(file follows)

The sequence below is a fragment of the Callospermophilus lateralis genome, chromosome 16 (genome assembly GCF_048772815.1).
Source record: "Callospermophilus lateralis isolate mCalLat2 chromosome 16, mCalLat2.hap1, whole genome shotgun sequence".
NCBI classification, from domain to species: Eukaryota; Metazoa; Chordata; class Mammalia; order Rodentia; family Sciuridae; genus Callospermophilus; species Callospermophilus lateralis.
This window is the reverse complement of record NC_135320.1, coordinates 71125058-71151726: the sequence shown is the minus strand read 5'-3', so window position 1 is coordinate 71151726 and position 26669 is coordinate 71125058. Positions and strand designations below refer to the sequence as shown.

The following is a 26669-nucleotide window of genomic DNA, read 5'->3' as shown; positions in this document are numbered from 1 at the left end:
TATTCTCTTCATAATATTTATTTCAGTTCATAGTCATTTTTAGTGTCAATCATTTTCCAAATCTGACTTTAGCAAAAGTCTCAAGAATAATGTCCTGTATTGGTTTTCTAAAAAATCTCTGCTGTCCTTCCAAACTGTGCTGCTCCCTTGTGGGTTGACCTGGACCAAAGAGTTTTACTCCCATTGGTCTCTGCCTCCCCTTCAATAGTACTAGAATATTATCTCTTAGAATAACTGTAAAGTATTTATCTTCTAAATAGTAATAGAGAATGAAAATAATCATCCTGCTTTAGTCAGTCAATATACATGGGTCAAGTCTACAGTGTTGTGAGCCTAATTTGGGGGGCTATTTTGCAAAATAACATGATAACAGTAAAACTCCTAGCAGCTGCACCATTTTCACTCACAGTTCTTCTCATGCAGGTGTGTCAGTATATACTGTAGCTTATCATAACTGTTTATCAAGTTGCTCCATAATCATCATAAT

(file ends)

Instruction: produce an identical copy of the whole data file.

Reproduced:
The sequence below is a fragment of the Callospermophilus lateralis genome, chromosome 16 (genome assembly GCF_048772815.1).
Source record: "Callospermophilus lateralis isolate mCalLat2 chromosome 16, mCalLat2.hap1, whole genome shotgun sequence".
NCBI classification, from domain to species: Eukaryota; Metazoa; Chordata; class Mammalia; order Rodentia; family Sciuridae; genus Callospermophilus; species Callospermophilus lateralis.
This window is the reverse complement of record NC_135320.1, coordinates 71125058-71151726: the sequence shown is the minus strand read 5'-3', so window position 1 is coordinate 71151726 and position 26669 is coordinate 71125058. Positions and strand designations below refer to the sequence as shown.

The following is a 26669-nucleotide window of genomic DNA, read 5'->3' as shown; positions in this document are numbered from 1 at the left end:
TATTCTCTTCATAATATTTATTTCAGTTCATAGTCATTTTTAGTGTCAATCATTTTCCAAATCTGACTTTAGCAAAAGTCTCAAGAATAATGTCCTGTATTGGTTTTCTAAAAAATCTCTGCTGTCCTTCCAAACTGTGCTGCTCCCTTGTGGGTTGACCTGGACCAAAGAGTTTTACTCCCATTGGTCTCTGCCTCCCCTTCAATAGTACTAGAATATTATCTCTTAGAATAACTGTAAAGTATTTATCTTCTAAATAGTAATAGAGAATGAAAATAATCATCCTGCTTTAGTCAGTCAATATACATGGGTCAAGTCTACAGTGTTGTGAGCCTAATTTGGGGGGCTATTTTGCAAAATAACATGATAACAGTAAAACTCCTAGCAGCTGCACCATTTTCACTCACAGTTCTTCTCATGCAGGTGTGTCAGTATATACTGTAGCTTATCATAACTGTTTATCAAGTTGCTCCATAATCATCATAAT